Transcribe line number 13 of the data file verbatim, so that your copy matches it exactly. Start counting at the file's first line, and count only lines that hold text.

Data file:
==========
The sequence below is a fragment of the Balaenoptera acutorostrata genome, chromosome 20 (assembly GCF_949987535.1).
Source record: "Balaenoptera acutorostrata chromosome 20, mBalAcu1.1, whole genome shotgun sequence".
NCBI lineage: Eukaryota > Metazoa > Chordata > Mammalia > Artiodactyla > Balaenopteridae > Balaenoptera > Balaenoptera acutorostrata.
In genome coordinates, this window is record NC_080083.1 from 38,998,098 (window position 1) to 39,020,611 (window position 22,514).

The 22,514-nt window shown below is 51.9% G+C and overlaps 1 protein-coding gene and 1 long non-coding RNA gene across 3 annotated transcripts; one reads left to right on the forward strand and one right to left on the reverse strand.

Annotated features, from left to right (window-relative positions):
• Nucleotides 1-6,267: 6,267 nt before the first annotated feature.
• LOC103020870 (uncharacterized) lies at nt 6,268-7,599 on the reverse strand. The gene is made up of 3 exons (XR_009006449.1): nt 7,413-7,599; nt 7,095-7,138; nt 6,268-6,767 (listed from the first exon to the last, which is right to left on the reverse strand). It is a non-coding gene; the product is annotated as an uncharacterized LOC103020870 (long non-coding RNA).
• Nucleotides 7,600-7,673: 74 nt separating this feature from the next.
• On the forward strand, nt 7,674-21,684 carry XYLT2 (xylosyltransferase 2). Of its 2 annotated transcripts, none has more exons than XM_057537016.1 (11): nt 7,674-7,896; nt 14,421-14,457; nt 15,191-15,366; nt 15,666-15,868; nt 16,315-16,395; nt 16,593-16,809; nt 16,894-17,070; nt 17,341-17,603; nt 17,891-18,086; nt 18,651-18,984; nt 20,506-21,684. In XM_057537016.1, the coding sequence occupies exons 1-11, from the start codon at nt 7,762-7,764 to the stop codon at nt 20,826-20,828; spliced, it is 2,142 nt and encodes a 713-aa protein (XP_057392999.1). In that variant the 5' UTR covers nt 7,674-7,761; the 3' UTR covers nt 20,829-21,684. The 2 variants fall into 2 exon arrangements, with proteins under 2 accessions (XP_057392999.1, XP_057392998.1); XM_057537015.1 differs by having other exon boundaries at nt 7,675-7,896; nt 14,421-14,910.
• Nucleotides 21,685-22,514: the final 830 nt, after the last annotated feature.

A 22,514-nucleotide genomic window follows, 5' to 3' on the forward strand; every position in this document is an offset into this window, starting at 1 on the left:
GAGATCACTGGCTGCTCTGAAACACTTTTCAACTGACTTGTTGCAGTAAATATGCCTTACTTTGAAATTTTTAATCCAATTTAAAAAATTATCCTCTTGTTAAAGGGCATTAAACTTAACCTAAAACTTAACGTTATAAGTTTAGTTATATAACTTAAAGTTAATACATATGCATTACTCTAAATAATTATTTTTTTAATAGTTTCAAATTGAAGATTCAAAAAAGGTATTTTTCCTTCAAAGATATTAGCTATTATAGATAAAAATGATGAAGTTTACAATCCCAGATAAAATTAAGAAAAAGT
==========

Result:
GAGATCACTGGCTGCTCTGAAACACTTTTCAACTGACTTGTTGCAGTAAATATGCCTTACTTTGAAATTTTTAATCCAATTTAAAAAATTATCCTCTTGTTAAAGGGCATTAAACTTAACCTAAAACTTAACGTTATAAGTTTAGTTATATAACTTAAAGTTAATACATATGCATTACTCTAAATAATTATTTTTTTAATAGTTTCAAATTGAAGATTCAAAAAAGGTATTTTTCCTTCAAAGATATTAGCTATTATAGATAAAAATGATGAAGTTTACAATCCCAGATAAAATTAAGAAAAAGT